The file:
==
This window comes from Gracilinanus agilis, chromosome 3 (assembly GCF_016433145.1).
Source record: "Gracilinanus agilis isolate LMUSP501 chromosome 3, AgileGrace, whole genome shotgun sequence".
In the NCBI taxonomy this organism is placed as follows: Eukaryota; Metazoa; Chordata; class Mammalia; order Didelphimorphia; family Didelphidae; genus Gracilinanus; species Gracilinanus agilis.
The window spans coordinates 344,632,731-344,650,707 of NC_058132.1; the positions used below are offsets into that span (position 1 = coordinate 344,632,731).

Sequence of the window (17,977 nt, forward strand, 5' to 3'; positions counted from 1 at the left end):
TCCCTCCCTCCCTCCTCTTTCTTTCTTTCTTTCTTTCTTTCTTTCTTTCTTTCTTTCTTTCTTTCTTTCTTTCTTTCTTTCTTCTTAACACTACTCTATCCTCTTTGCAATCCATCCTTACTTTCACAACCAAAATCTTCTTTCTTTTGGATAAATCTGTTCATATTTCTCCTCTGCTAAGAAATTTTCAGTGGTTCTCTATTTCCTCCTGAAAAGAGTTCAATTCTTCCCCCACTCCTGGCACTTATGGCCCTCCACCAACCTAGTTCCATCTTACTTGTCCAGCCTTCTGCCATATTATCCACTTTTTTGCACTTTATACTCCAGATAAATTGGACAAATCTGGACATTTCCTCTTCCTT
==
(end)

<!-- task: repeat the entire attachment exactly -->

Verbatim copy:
This window comes from Gracilinanus agilis, chromosome 3 (assembly GCF_016433145.1).
Source record: "Gracilinanus agilis isolate LMUSP501 chromosome 3, AgileGrace, whole genome shotgun sequence".
In the NCBI taxonomy this organism is placed as follows: Eukaryota; Metazoa; Chordata; class Mammalia; order Didelphimorphia; family Didelphidae; genus Gracilinanus; species Gracilinanus agilis.
The window spans coordinates 344,632,731-344,650,707 of NC_058132.1; the positions used below are offsets into that span (position 1 = coordinate 344,632,731).

Sequence of the window (17,977 nt, forward strand, 5' to 3'; positions counted from 1 at the left end):
TCCCTCCCTCCCTCCTCTTTCTTTCTTTCTTTCTTTCTTTCTTTCTTTCTTTCTTTCTTTCTTTCTTTCTTTCTTTCTTTCTTCTTAACACTACTCTATCCTCTTTGCAATCCATCCTTACTTTCACAACCAAAATCTTCTTTCTTTTGGATAAATCTGTTCATATTTCTCCTCTGCTAAGAAATTTTCAGTGGTTCTCTATTTCCTCCTGAAAAGAGTTCAATTCTTCCCCCACTCCTGGCACTTATGGCCCTCCACCAACCTAGTTCCATCTTACTTGTCCAGCCTTCTGCCATATTATCCACTTTTTTGCACTTTATACTCCAGATAAATTGGACAAATCTGGACATTTCCTCTTCCTT